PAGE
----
Bizarre 2020 College Admissions

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Written By Tanishk Gambhir

Through the bizarre circumstances of 2020, the world has fundamentally changed. This change has carried over—significantly—to the college admissions process. 

As more and more universities trend towards making standardized tests optional, a greater emphasis in college admissions will be placed on other aspects of a student’s application – such as the essays. These essays have always been a critical factor in determining an applicant’s admissions success; however, this cycle, the importance has amplified. 

Therefore, we’ve gathered the three highest-yield writing tips to help you write your way into the college of your dreams!

1. The Hook 

As you begin watching any TV show or movie, you might notice the eye-grabbing scenery or the drastic actions a character takes. This might seem confusing at first since the story is starting without an initial explanation. 

Yet, you’ll continue watching since you want to figure out the situation and what exactly is going on. This is no different than the hook, which is the very first sentence of an essay used to captivate the reader immediately. If you can hook the reader into the story within just a couple of words of your essay, then you’ve made a good first impression. Go big or go home to edit your essay and add that attention-grabbing sentence to kick your essay off in the right direction.

What are some tried-and-true hooks? Begin your essay mid-action, in a narrative moment, or try your hand at jumping straight to the point with a handful of declarative sentences.

2. Show, Not Tell

College application essays are supposed to convey meaningful information about an applicant, especially details that might not be so apparent in other parts of the application. Your personality, character traits, and overall demeanor thus need to appear between the lines of your essay.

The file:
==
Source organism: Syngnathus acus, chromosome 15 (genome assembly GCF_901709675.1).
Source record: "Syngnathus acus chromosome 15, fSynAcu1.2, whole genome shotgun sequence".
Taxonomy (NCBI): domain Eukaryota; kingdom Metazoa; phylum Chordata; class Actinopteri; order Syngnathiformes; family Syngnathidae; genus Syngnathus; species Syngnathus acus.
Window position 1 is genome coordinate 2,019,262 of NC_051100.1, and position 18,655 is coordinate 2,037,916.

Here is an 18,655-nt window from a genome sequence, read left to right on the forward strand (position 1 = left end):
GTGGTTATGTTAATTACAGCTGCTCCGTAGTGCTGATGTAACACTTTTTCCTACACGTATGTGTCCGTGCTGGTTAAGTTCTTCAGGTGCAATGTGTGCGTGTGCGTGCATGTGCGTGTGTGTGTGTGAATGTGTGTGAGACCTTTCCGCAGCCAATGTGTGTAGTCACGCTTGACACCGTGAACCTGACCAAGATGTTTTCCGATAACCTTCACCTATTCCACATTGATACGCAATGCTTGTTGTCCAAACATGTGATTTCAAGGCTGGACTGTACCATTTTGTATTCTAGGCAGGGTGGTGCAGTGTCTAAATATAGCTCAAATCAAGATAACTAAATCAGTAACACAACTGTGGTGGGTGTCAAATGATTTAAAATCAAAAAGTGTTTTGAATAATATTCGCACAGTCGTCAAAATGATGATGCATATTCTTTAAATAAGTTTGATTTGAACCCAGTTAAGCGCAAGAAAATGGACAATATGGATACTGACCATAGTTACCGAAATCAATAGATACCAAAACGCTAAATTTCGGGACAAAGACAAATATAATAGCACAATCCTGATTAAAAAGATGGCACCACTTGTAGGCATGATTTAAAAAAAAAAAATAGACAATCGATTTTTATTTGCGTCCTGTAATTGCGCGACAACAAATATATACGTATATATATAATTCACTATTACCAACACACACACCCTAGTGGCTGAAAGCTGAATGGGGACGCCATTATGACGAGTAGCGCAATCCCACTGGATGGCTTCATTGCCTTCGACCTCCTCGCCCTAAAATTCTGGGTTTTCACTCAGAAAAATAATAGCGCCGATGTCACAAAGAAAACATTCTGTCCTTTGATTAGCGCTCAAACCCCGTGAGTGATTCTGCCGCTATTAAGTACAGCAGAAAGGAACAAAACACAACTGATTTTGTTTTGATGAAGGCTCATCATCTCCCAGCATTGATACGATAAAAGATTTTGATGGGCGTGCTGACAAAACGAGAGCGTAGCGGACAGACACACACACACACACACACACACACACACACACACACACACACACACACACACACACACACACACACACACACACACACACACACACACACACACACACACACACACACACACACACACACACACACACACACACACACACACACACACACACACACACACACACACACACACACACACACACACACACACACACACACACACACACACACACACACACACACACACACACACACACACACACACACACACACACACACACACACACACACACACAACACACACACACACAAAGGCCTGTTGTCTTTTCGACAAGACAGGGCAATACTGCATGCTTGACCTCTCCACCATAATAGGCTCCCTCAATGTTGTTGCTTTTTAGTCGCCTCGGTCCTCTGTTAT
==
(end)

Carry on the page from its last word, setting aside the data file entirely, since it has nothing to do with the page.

While this is not an easy task, many people resort to being very direct. What better way to tell the admissions committee about one of your traits then by directly staying it? 

However, this is the wrong way to go about it. Anyone can directly state that they are hardworking or smart. You need to show, not tell them. For example, rather than saying that you are hardworking, talk about a task or experience where you put in extensive hours. Your hardworking quality will show through your actions and the admissions committees are smart enough to read between the lines. Be subtle, not direct, when talking about yourself.

3. Coming Full Circle

Just as your first sentence is the reader’s initial impression, the last sentence of your essay will be the final impression you leave on the admissions committee. Many students struggle with finding a high-quality method of ending their essay. While there are hundreds of ways to do so, a strategy that works well and is not commonly used is to bring the essay full circle. 

This means incorporating information with your ending that was included in your beginning (hook) as well. By bringing the content to the original starting position, your essay, just like life, will come full circle. This is also known as a circular ending and can serve as a way to neatly wrap up your story. For example, if you talked about a treasured possession at the beginning of your essay, briefly mentioning it towards the end can provide that effect of bringing your story full circle.  

While there are many other methods of determining a student’s readiness for college in a holistic application process, the essays are unique as they serve as the only manner in which an applicant can truly express themselves subjectively. The best part about writing a good essay is that there is no prerequisite. One does not need to have perfect grades or a lengthy resume in order to write something memorable. Use this fact to your advantage and go out and write your way into college. (See what I did there? Full circle!) 

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